Posted: 2007-08-17 03:21:00
The University of Wisconsin Law School's nationally respected Wisconsin Innocence Project has gained new attention with the release of Jeffrey Dake, who spent almost 10 years in prison for a crime he did not commit.
The following report on the case appeared on August 13, 2007, in the Milwaukee-based Wisconsin Law Journal.
Wisconsin Innocence Project Has Fourth Success
By Jack Zemlicka
Wisconsin Law Journal
Almost five years after contacting the Wisconsin Innocence Project (WIP) and nearly a decade behind bars, Jeffrey J. Dake is a free man thanks to the investigative work of the University of Wisconsin Law School initiative.
This June, the program successfully argued a new trial was needed for Dake, 37, who had been in prison since 1998 for raping a 14-year-old girl.
Langlade County Circuit Court Judge Fred W. Kawalski granted a new trial, but rather than revive the past for the victim, district attorney Ralph M. Uttke elected not to prosecute the case. Charges were dropped against Dake, who had six years left of his 16-year sentence.
"The feeling was after a significant amount of time in the jail system, we felt the interests of the public had been protected and the case didn't warrant an appeal," said Uttke, who added that Dake unsuccessfully appealed in 1997. "I had contacted the victim who said she just wanted to get on with her life at this point. "
According to attorney John Pray, co-director of the Wisconsin Innocence Project, Dake's was the fourth successful case the program has argued in the last year and in three of the four, new trials were granted and the state subsequently dismissed charges. The WIP's most prominent exoneration was Steven Avery, who had served 18 years in prison.
In Dake's case, the WIP based part of its argument on the notion that the jury in the original trial was unaware of pertinent information regarding the girl's stepfather who testified. His testimony claimed that Dake allegedly offered the girl if she would not tell anyone about the assault, but Dake said the first he heard of the was from the stepfather, shortly after the allegations were made. The stepfather denied ever telling Dake and the state argued that the only way Dake could have known about the money was if he was the one who committed the crime.
"What the jury did not know was that the stepfather had been formally charged with sexually assaulting the same girl six or seven times during the same time frame," said Pray.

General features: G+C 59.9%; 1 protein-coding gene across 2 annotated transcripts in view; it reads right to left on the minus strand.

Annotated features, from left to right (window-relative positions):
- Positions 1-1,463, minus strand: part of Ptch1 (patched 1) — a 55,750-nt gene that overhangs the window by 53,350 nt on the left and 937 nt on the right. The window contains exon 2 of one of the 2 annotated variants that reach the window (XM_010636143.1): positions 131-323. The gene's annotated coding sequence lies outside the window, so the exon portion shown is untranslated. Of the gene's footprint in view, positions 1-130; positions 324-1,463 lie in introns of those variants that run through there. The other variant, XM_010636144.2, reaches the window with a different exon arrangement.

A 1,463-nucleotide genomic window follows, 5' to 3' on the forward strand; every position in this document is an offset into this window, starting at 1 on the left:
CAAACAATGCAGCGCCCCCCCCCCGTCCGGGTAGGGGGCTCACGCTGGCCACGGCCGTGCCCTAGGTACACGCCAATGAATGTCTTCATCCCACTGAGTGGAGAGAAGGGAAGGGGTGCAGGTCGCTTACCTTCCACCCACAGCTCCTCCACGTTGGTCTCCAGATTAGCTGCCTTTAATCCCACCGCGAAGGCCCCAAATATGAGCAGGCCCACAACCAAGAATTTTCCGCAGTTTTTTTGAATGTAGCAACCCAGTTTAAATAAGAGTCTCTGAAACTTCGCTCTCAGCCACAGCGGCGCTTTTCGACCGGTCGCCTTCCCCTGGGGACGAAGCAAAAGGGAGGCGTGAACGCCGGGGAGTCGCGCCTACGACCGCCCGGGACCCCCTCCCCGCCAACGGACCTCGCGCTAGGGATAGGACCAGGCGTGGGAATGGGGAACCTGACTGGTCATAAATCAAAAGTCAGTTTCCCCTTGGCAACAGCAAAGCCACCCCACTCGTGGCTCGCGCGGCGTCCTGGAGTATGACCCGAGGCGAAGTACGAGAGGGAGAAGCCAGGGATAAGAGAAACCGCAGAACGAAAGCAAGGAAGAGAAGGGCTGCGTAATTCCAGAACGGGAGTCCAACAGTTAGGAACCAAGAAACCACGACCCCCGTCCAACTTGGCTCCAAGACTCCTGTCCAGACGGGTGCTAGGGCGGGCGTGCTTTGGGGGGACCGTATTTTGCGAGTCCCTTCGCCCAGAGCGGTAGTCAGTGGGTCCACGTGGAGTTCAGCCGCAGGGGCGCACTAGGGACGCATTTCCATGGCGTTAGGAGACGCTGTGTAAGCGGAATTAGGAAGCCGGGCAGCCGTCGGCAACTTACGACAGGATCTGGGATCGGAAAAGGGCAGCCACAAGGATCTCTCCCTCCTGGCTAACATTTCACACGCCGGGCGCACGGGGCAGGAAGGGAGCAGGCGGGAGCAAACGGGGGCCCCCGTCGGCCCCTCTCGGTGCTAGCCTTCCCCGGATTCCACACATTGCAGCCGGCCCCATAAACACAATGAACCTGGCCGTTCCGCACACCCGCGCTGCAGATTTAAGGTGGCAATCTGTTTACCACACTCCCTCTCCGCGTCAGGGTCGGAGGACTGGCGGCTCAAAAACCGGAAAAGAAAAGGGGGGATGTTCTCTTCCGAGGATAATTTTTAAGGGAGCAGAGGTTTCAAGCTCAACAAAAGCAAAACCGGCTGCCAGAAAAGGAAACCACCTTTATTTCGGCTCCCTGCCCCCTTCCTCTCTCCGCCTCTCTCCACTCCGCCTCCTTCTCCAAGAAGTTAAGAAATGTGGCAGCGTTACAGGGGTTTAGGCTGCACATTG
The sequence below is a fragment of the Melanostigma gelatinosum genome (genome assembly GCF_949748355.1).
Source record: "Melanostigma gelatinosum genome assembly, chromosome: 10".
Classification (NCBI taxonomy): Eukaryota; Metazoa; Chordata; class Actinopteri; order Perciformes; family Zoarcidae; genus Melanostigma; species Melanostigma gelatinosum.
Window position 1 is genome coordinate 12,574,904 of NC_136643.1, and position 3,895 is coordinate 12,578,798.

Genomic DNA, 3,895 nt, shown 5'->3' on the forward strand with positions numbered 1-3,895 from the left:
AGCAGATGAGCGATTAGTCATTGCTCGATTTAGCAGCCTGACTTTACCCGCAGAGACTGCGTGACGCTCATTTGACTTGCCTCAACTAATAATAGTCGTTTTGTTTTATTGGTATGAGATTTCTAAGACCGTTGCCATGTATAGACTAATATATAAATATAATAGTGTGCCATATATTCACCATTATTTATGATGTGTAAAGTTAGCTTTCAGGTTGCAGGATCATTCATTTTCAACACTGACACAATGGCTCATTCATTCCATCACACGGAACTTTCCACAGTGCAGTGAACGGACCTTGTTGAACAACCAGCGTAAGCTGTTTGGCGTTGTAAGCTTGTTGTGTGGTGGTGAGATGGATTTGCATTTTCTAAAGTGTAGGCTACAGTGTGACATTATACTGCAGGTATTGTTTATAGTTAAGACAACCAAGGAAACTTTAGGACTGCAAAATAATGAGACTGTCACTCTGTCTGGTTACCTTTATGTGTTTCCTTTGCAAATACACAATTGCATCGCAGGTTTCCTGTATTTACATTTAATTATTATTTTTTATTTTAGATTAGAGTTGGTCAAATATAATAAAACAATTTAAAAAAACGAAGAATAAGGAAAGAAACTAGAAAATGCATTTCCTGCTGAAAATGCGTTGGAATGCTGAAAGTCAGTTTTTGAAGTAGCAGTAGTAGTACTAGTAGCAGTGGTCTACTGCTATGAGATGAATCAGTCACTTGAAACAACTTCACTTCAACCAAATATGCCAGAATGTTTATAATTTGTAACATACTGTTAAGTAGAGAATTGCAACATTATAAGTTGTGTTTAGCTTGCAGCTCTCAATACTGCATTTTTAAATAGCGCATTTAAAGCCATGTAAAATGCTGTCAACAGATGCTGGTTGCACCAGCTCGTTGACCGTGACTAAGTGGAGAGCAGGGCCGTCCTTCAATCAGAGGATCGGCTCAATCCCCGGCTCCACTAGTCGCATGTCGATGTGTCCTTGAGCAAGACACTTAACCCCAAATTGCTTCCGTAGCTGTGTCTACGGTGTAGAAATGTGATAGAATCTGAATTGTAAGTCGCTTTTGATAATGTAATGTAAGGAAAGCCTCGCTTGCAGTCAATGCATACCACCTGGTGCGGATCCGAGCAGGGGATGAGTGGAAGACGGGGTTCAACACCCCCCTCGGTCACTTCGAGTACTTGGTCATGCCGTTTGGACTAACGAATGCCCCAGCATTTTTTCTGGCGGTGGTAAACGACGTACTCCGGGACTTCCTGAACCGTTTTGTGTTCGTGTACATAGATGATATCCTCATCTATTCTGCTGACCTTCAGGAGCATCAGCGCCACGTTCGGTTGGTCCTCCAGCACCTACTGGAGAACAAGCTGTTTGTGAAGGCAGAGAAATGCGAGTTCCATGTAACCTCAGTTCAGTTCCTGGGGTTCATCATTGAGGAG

That allowed the WIP to argue that the girl could have mistaken who the offender was as the assaults took place in the middle of the night and she testified that on one occasion, she could not see her attacker, but said it was Dake based on the "feel of his shoes. "
Pray also noted that the stepfather was charged in a separate case and ultimately pleaded guilty to two counts of sexual assault and received probation.
But Uttke, who was the prosecuting attorney in Dake's first trial, believed that the revelation was not significant enough grounds for a new trial because Dake's original defense attorney likely knew about the stepfather's pending charges.
"I disagree with their (WIP's) position and the ruling by the judge, because my belief is that Mr. Dake's attorney was aware of the allegations against the father, and even if he didn't know at the time, I don't think it warrants a new trial," said Uttke. "Unfortunately, circumstances have changed now which has made it difficult to verify that. "
Dake's original defense attorney, William E. Shevlin, died less than a year after the trial, and the presiding judge, Robert A.P. Kennedy, has since retired.
Uttke also said the pursuit of a re-trial would have likely resulted in a sentence of time already served for Dake.
"At this point, it was important to balance the needs of the community and hopefully he is no longer a threat to society," said Uttke.
Dake has maintained his innocence all along and first contacted the WIP in 2002, but because of the high volume of requests received, his case was not sincerely evaluated until several years later.
The WIP filed a motion in November 2006 and the case was orally argued by UW-Law student Dylan Buffum in Langlade County in March 2007.
"As you might imagine, we have a rather large backload of cases, so it took some time before we were able to seriously look at his case," said Pray. "This was a difficult case because it didn't involve DNA or other physical evidence.
Because of that, we were uncertain for a long time as to whether this would be a case where we could make a difference. "
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